The state’s last Covid-19-related death was on July 10, Levine said. In June and July, the state has had four deaths. There are five Covid-19 patients hospitalized in the entire state.

The difference between Florida and Vermont is that here in Florida we’re in the thrall of a Trumpist governor who would rather see people suffer and die rather than see his poll numbers shrink. He’s actually threatening local governments and public school boards with legal action if they try to protect their citizens. Oh, and you thought conservatives were all about smaller government. Yeah, no; not when there’s a chance he could run for higher office.

Wednesday, July 28, 2021

We Must Hear It

I watched and listened to the hearing yesterday.  Afterward, I came to the same conclusion as Charles P. Pierce.  He says it better.

The body-cam videos. Always the body-cam videos.

Let the politicians bluster and fume. Let the unreconstructed bastards lie about what happened on January 6. Let the duplicitous pond scum create their own narrative out of their dark, unquenchable ambitions, and the carefully cultivated ignorance of their prime audiences. The body cams don’t lie. They’re hard to watch. They leave a hot, sour aftertaste of revulsion and rage. But they do not lie.

It’s strange, in a way. For years, police-reform activists pleaded for body cams to become mandatory in order to catch bad cops doing bad things, and to defeat orchestrated cover-ups by prosecutors, police unions, and the aforementioned bad cops. Now, here we are, watching the body-cam videos of the crimes of January 6, and the videos are irrefutable proof of the offenses committed against law-enforcement officers.

This is in no way to minimize the impact of the testimony given before the Select Committee investigating the insurrection by the officers who’d been invited to appear. You cannot dismiss the description of what happened to him offered by D.C. Metro police officer Michael Fanone:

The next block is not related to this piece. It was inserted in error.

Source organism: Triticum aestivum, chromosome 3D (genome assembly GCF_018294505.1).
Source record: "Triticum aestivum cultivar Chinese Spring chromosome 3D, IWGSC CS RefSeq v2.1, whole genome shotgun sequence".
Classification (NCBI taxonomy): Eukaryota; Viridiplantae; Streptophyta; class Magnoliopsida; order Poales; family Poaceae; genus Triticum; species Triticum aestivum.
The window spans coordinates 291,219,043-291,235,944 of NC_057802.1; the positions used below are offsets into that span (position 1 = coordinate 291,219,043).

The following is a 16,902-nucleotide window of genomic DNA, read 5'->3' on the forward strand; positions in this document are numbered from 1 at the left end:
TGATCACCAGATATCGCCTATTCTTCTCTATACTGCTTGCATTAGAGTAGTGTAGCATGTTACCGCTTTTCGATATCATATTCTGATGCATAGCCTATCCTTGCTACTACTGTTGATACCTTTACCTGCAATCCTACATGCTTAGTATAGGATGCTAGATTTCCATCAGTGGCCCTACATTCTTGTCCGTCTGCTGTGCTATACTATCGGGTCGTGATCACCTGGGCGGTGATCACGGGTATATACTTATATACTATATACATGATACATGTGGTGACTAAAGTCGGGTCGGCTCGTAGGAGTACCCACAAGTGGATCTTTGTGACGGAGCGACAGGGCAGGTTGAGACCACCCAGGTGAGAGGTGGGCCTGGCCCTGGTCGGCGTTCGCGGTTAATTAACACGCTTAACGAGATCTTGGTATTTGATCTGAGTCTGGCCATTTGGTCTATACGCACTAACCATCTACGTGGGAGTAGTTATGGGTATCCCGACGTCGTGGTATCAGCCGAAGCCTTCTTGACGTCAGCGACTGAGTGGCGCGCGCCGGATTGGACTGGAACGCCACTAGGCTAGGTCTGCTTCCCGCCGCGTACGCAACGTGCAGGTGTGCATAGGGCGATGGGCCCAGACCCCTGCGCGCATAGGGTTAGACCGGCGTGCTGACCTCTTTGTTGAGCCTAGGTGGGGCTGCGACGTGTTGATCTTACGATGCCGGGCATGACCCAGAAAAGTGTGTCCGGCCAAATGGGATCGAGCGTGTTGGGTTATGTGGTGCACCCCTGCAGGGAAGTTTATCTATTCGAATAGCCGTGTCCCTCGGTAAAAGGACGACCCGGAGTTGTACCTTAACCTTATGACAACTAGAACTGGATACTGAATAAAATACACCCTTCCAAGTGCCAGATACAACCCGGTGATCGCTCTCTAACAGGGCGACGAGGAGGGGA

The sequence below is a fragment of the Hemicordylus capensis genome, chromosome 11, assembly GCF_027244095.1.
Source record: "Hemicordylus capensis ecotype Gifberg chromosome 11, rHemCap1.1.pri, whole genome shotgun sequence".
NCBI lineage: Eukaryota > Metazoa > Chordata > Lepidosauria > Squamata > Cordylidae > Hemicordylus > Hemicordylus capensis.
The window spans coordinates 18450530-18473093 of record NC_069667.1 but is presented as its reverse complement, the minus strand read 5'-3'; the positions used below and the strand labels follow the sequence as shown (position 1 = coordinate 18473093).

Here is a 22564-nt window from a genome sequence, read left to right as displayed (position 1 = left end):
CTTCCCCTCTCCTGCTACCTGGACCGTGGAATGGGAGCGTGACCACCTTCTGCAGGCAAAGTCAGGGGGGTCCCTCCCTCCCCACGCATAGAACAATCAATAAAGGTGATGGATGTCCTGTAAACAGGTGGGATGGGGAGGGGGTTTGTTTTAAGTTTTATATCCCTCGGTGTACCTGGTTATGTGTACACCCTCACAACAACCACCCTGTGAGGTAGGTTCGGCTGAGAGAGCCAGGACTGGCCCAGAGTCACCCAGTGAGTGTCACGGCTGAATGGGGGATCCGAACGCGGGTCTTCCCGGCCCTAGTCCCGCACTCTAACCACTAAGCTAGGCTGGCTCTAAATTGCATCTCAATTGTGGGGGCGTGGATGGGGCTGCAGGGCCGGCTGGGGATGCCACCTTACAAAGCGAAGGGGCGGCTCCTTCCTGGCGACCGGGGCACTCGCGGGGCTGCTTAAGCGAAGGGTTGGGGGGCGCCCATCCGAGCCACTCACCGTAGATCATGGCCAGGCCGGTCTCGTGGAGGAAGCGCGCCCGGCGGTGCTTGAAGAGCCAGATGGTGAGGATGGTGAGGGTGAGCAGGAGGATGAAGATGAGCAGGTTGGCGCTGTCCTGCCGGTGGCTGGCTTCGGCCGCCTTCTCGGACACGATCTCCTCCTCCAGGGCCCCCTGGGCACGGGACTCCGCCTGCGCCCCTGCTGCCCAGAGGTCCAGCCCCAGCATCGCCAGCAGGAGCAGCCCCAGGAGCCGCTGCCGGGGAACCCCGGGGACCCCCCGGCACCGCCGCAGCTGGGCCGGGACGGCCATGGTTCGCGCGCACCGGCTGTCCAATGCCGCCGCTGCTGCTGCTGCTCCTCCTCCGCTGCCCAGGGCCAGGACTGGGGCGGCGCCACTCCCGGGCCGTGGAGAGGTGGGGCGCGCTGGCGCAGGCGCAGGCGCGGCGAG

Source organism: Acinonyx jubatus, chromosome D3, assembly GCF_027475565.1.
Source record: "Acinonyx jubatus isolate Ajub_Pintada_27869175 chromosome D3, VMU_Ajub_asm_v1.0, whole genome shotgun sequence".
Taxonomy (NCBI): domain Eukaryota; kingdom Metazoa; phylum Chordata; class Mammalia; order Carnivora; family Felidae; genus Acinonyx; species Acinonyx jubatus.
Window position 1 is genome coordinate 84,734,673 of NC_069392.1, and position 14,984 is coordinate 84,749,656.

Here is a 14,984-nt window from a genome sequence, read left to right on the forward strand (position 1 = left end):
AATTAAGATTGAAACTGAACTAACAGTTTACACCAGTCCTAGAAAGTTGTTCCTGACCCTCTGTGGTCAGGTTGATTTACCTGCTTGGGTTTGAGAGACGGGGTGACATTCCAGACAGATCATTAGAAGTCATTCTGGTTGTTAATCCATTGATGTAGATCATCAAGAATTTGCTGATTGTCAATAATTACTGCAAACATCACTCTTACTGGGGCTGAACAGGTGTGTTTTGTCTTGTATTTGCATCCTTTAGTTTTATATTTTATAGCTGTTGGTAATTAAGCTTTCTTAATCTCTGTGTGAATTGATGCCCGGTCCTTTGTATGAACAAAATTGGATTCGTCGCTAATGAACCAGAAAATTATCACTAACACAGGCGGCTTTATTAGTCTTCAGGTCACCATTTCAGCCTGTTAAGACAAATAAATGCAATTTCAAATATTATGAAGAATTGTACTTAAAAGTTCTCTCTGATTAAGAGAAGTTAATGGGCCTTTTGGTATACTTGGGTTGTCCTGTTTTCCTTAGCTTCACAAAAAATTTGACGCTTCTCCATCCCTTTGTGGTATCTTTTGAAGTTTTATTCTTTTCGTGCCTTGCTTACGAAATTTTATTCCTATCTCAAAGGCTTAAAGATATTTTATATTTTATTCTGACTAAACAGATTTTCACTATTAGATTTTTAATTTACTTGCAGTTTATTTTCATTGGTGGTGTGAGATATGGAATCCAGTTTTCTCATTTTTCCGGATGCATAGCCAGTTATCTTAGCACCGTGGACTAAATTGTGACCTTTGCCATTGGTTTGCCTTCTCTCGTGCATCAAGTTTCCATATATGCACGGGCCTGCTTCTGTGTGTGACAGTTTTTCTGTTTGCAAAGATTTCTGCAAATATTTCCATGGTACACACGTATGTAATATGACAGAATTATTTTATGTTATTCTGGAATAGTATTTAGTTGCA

But yet they tortured me. They beat me. I was struck with a taser device at the base of my skull numerous times. And they continued to do so, until I yelled out that I have kids.

You cannot dismiss DC Metro police officer Daniel Hodges’ description of the nightmarish moments in which he was trapped in a Capitol doorway at the mercy of the mob. “A meat grinder,” Hodges said, and he described how he’d hoped not to be pulled to the ground.

At worst, [I might] be dragged down into the crowd and lynched.

A thought that was never far from the minds of Capitol Police officer Harry Dunn and Capitol Police Sergeant Aquilino Gonell, two non-white officers who testified on Tuesday about the…ah…special attention lavished on them by the tourists on that memorable day. Dunn admitted making the mistake of telling the crazies that he had voted for Joe Biden. Then came the response:

Did you hear that, guys, that [N-word] voted for Joe Biden.

But Dunn wasn’t finished. He was looking behind the invective and the bear spray to the architects of this awful event.

If a hit man is hired and he kills somebody, the hit man goes to jail. But not only does the hit man go to jail, but the person who hired them does. There was an attack carried out on January 6th, and a hit man sent them. I want you to get to the bottom of that.

Gonell was even more specific.

It’s upsetting. It’s a pathetic excuse for his behavior, for something that he himself helped to create, this monstrosity. I’m still recovering from those hugs and kisses that day. If that was hugs and kisses, then we should all go to his house and do the same thing to him.